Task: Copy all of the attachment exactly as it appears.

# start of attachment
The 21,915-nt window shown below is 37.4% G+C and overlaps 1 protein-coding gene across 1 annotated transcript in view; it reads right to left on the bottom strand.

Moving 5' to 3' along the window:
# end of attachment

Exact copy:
The 21,915-nt window shown below is 37.4% G+C and overlaps 1 protein-coding gene across 1 annotated transcript in view; it reads right to left on the bottom strand.

Moving 5' to 3' along the window: